The journey has been a long one. From the summer of 2014, with its mass, violent demonstrations and individual demonstrations of violence, in Zion Square, like we described in this blog post.
To the summer of 2016, with its mass demonstrations of support and dialogue, like we described in this blog post.
In March, we reported here that, as a result of these processes, of which we, and our partners in action including Speaking in the Square have been a part, the Jerusalem Municipality decided to refurbish and re-design Zion Square. And the criteria in the competition included design elements intended to increase dialogue and encourage tolerance.
Last week, the winners of the competition were announced! Here’s the way it’s supposed to look when it’s finished. The photo is from Ha’aretz.
You can read about the winners and the runners up in the Hebrew article in the Ha’aretz daily here.
Speaking in the Square, which we have been mentoring since its establishment in 2014 and which has had a major role in transforming the nature of Zion Square, responded with this post:
“This week we received the very good news about the new design for Zion Square. The understanding that Zion Square is part of the beating heart of Jerusalem and what happens there reflects and in many ways influences what goes on in the city (especially with regards to its youth), makes us very happy. Zion Square can be a center for hate, and in the last two years it has proven that it can also be a center for tolerance. In preparing for the design competition, the organizers asked us for our input – tolerance organizations and initiatives in the Square put together a position paper on the role of the Square and the desired use of public space. We are happy to see that the winning architectural plan indeed reflects the spirit of this paper. We believe that Zion Square, the city square, needs to be a place for sitting and for discussion, and not for violence. A place for human interaction and not for hostility, and the new design will indeed enable this. We wish the architects and the Jerusalem Municipality much success, and hope to see this project come to fruition as soon as possible.”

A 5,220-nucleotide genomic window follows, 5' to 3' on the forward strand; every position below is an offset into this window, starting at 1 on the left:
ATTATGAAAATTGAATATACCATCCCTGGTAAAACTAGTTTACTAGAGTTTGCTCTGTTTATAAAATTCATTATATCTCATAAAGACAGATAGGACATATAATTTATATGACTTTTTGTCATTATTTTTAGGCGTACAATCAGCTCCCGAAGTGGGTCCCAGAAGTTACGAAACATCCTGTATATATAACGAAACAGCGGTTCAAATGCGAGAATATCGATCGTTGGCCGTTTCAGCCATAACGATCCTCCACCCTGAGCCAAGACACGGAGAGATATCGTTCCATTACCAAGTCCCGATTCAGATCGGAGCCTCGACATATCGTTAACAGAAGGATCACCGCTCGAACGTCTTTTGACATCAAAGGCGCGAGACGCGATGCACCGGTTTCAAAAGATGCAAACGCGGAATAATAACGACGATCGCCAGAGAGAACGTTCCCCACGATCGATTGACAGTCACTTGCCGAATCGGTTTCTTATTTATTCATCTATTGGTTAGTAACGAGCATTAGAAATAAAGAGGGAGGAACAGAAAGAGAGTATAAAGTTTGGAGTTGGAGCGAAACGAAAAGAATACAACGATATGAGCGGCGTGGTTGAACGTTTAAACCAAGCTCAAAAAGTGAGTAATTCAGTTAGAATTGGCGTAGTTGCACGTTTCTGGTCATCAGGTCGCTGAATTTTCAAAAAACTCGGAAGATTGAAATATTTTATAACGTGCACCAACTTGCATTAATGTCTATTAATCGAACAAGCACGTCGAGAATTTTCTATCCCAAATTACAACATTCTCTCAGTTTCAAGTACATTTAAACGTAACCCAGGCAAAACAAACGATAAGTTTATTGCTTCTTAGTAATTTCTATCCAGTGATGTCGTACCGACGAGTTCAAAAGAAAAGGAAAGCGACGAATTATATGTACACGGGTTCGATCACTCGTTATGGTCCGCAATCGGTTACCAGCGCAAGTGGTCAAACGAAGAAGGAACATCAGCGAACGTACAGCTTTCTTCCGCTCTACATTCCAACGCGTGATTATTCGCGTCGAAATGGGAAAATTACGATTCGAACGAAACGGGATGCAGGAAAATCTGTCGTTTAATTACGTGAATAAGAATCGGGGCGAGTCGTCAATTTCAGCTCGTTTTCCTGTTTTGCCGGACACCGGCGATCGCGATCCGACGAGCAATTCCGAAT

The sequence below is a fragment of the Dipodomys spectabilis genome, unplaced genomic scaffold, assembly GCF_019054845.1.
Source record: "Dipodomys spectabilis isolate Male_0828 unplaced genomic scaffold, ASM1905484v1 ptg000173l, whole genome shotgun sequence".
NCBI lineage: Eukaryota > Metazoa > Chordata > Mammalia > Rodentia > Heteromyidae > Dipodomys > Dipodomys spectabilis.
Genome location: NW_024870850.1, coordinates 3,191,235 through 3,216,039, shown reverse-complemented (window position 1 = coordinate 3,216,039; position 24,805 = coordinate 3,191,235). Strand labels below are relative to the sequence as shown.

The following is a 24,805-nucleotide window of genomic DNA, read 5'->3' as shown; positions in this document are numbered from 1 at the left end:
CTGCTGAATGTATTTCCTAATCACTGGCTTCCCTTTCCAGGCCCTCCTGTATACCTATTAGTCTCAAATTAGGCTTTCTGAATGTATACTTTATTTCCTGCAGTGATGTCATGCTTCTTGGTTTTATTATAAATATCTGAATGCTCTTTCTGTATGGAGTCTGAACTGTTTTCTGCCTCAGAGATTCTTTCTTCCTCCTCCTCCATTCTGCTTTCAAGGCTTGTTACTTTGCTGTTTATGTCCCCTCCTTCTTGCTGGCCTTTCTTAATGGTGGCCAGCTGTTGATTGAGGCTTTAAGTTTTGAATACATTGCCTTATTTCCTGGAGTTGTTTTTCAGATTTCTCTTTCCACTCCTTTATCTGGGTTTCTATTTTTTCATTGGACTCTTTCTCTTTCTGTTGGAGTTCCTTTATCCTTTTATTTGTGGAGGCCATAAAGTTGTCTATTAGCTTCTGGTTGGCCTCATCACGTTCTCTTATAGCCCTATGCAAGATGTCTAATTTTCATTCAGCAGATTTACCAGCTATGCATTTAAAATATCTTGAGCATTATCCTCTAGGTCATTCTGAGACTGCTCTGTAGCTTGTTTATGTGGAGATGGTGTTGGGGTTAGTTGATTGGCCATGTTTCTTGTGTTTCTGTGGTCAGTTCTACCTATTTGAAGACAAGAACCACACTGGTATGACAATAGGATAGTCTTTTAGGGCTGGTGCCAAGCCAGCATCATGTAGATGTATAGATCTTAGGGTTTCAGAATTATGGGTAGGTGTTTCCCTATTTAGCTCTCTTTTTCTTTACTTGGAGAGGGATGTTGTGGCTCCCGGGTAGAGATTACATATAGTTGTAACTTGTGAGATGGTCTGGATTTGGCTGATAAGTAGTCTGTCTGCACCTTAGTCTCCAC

The original post in Hebrew:
Below is a second article from Ynet. May the new square continue to encourage tolerance and dialogue like its design.